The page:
How to Care for a TI Plant
Ti plant (Cordyline terminalis) is an exotic plant that will provide a lush, tropical feel to the indoor environment. The colorful leaves, in shades of pink to red and variegated green and white, will add color and variety. Although the ti plant can be grown outdoors in warm, humid climates, it is usually grown as an indoor plant. At maturity, the ti plant can reach heights of 3 to 5 feet, with a 2-foot span. The ti plant is also known as Hawaiian ti or good luck tree.
Plant the ti plant in a container filled with commercial potting soil. Be sure the container has good bottom drainage, as excessive moisture will cause root rot.
- Ti plant (Cordyline terminalis) is an exotic plant that will provide a lush, tropical feel to the indoor environment.
- Although the ti plant can be grown outdoors in warm, humid climates, it is usually grown as an indoor plant.
Place the ti plant in bright, indirect light such as a window covered by a sheer curtain. You can also place the ti plant 4 to 6 feet away from a bright window.
Water the ti plant when the top of the soil feels slightly dry to the touch, but never allow the soil to become bone dry. Allow the water to sit out overnight before watering so the chlorine can evaporate, or use distilled water.
Maintain a high level of humidity around the ti plant. Place the plant on a tray filled with pebbles. Add water to the pebbles, but don't allow the water to touch the bottom of the pot. Ti plant will also benefit from an occasional misting, especially during dry weather.
- Place the ti plant in bright, indirect light such as a window covered by a sheer curtain.
Keep the ti plant away from drafty windows and doors, heat vents and air conditioners.
Fertilize the ti plant once a month, using a general-purpose, liquid houseplant fertilizer. Withhold fertilizer during the winter months.
Care For A Ti Plant
Prepare a fertile, well-drained sitefor your ti plant. Shovel and till the area to loosen the soil and remove any weeds. Choose a container that is slightly wider than the ti plant’s spread and slightly deeper than its root system. Fill your container halfway with the soil and set it aside. Inspect the roots carefully, looking for broken and deadened roots. Cut damaged and dead roots back into the healthy tissue. Irrigate your planted ti plant deeply with tepid water until water begins to flow from the drainage holes. Place your potted ti plant in a warm, sunny location that has good air circulation and is free of the extreme temperature variations that you might find near heating and air conditioning vents. Distribute the feed evenly around the ti plant’s soil while keeping the feed at least 1 foot away from the base of the plant to prevent chemical burn and resulting root rot. Look for spotted foliage, loss of vigor, nibble marks and yellowed foliage. Treat the ti plant with a fungicidal spray to treat spotted foliage and diseases such as leaf spot.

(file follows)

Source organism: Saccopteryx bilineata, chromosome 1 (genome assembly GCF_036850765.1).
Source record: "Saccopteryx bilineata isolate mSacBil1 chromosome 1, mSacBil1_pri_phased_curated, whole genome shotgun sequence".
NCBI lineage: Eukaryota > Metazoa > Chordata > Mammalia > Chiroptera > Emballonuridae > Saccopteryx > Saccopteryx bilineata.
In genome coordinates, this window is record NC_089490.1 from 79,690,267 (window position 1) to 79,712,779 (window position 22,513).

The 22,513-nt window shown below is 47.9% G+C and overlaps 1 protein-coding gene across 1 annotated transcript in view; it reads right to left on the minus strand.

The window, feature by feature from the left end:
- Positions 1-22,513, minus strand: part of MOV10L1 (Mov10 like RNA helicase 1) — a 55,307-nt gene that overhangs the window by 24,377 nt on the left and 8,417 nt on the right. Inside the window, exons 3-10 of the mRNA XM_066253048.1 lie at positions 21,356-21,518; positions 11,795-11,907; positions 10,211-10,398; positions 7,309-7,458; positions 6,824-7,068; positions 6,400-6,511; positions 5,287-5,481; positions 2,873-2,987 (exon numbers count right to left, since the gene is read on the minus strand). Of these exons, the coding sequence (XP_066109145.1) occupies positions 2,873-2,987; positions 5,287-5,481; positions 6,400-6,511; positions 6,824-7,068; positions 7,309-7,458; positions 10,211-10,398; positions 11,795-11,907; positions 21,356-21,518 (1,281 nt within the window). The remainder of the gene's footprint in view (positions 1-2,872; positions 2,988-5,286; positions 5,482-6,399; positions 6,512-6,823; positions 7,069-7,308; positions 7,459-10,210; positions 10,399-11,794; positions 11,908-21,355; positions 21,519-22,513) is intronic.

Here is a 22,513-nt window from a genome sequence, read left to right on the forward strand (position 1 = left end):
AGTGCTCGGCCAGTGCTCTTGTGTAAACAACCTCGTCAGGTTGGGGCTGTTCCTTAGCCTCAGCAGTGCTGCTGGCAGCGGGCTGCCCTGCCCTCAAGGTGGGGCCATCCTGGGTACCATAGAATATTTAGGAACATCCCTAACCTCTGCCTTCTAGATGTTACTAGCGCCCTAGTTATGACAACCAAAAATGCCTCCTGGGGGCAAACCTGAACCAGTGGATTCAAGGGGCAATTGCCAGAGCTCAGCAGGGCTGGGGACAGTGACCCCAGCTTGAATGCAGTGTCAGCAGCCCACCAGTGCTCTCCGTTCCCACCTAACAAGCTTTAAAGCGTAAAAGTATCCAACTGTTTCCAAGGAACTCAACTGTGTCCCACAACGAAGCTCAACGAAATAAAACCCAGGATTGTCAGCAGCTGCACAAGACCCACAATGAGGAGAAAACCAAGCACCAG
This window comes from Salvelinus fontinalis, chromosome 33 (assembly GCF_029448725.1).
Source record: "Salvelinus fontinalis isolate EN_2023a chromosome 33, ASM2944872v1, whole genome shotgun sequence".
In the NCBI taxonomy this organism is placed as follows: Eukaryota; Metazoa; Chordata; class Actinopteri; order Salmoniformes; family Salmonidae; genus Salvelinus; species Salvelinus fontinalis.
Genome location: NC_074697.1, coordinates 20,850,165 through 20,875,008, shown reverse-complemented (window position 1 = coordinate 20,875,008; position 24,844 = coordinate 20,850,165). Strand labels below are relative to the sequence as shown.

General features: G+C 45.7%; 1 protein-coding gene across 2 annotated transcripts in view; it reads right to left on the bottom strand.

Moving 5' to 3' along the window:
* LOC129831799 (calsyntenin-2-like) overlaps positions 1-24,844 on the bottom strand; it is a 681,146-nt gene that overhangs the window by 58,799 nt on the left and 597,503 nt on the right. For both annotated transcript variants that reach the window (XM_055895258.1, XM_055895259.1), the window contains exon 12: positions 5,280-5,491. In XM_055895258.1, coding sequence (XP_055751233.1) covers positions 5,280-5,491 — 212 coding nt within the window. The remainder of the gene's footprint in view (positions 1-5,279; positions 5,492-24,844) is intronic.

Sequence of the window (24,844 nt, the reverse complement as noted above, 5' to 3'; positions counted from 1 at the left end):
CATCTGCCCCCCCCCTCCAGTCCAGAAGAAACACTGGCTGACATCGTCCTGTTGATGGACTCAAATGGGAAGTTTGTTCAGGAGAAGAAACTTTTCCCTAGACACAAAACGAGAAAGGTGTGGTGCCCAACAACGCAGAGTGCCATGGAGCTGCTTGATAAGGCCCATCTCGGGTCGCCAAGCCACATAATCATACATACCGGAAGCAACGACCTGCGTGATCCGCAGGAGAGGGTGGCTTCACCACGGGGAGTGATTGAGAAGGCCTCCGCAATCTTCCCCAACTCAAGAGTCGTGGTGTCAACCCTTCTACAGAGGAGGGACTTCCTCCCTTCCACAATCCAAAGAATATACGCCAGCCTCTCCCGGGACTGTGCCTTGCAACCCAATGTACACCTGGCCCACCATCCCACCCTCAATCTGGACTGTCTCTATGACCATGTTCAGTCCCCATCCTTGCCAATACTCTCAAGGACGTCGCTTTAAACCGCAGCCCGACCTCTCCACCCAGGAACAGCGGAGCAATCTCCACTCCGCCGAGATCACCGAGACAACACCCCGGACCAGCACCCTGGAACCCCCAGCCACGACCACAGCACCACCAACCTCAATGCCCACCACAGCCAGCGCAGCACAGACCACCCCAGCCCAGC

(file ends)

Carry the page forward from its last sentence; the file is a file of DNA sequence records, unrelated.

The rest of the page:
- Keep the ti plant away from drafty windows and doors, heat vents and air conditioners.
- Distribute the feed evenly around the ti plant’s soil while keeping the feed at least 1 foot away from the base of the plant to prevent chemical burn and resulting root rot.
- University of Florida: Cordyline terminalis
- University of Vermont: Cordyline terminalis
- Texas A&M: Hawaiian Ti, Cordyline terminalis
- Floridata: Cordyline Fruticosa
- University of Florida IFAS Extension: Cordyline - Ti Plant
- University of Florida: Ti Plant -- More than Just Foliage
- Penn State University: Cordyline (Ti Plant) Diseases
M.H. Dyer began her writing career as a staff writer at a community newspaper and is now a full-time commercial writer. She writes about a variety of topics, with a focus on sustainable, pesticide- and herbicide-free gardening. She is an Oregon State University Master Gardener and Master Naturalist and holds a Master of Fine Arts in creative nonfiction writing.